TPG has debuted its new internet and home phone bundle plans for the national broadband network, offering unlimited data quotas for all six packages.
TPG today officially unwrapped six plans it hinted at last month during its investor meeting, amidst controversy surrounding its own efforts to build a limited fibre-to-the-basement network.
The plans will be offered across two NBN speed tiers - 12Mbps down and 1Mbps up; and 100Mbps down and 40Mbps up - and range from $59.99 per month to $79.99 per month for 12/1, and $89.99 to $109.99 for 100/40.
The monthly cost does not include an upfront $99.95 installation fee. The plans offer a no lock-in contract.
Each plan also includes unlimited data - which TPG general manager Craig Levy said was possible thanks to TPG’s significant infrastructure arsenal.
"The reason TPG is able to offer these new plans at market leading price points is because of the group's substantial telecommunications infrastructure. We own fibre connecting to NBN's points of interconnect. We own the inter-capital bandwidth following our recent acquisition of AAPT. We own the undersea PPC-1 submarine cable system connecting Australia to the international internet," he said.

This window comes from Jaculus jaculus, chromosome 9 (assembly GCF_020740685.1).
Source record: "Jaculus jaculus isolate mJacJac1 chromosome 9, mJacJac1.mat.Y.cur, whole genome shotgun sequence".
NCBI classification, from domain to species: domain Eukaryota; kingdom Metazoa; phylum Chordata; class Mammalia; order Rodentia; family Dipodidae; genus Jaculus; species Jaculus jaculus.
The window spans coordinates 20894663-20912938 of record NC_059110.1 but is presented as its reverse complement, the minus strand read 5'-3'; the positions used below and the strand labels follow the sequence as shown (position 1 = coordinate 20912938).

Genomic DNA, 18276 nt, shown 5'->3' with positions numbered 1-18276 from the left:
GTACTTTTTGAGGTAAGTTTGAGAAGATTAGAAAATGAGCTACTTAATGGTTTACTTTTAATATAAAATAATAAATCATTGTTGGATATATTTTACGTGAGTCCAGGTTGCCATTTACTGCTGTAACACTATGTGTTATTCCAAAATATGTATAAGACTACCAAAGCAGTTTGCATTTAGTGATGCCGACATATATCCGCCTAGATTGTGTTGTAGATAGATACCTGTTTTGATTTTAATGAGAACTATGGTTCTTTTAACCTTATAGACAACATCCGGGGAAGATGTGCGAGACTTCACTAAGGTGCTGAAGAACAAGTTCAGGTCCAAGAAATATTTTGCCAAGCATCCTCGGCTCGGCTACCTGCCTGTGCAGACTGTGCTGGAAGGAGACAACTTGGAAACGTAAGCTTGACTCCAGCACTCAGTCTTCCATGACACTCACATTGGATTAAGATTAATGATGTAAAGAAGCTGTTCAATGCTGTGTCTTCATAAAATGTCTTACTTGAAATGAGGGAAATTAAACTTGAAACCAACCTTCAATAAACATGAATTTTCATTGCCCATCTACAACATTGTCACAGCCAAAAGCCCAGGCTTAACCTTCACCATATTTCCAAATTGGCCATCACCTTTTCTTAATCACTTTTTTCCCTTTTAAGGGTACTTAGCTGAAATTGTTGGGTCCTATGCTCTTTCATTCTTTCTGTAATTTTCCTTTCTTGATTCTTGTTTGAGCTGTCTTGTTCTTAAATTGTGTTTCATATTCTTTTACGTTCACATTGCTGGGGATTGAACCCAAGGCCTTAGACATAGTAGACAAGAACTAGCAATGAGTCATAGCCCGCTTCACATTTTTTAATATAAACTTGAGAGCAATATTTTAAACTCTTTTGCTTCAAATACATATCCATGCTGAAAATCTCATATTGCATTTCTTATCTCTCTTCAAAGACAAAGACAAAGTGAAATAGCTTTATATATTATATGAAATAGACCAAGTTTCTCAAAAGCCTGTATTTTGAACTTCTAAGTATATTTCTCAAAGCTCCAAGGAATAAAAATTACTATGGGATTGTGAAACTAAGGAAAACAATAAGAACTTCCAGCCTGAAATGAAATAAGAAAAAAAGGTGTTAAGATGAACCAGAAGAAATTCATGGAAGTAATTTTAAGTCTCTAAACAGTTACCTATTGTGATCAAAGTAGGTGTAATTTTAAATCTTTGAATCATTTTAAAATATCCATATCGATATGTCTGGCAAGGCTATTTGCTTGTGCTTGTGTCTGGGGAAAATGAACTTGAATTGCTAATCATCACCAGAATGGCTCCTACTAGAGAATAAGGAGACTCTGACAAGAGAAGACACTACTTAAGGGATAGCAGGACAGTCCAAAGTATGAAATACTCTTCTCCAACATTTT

"With domestic peering arrangements with Telstra and Optus and one of the largest fixed voice networks in Australia, we are in a privileged position to bring extraordinary value to consumers."
TPG is currently under scrutiny by the Communications Department and Minister Malcolm Turnbull over its decision to roll out fibre-to-the-basements of an extra 500,000 apartments across metropolitan Sydney and Melbourne.
The company is using loopholes in anti-cherry picking legislation established by the previous Labor Government to build the network, which could undermine NBN Co’s activities in those areas.
NBN Co chairman Ziggy Switkowski has previously said TPG’s move has the potential to “severely” impact the economics of the NBN. TPG has already started construction on a number of sites under the project.
Last month TPG put forward its case to be allowed to continue in its efforts to expand the number of premises attached to its existing fibre network. TPG’s fibre network currently covers around 1600 buildings and 3800km.
It argued its FTTB plans would not threaten the NBN as the premises it was targeting would be existing HFC customers, and it would only be able to secure a percentage of the remaining non-HFC customers.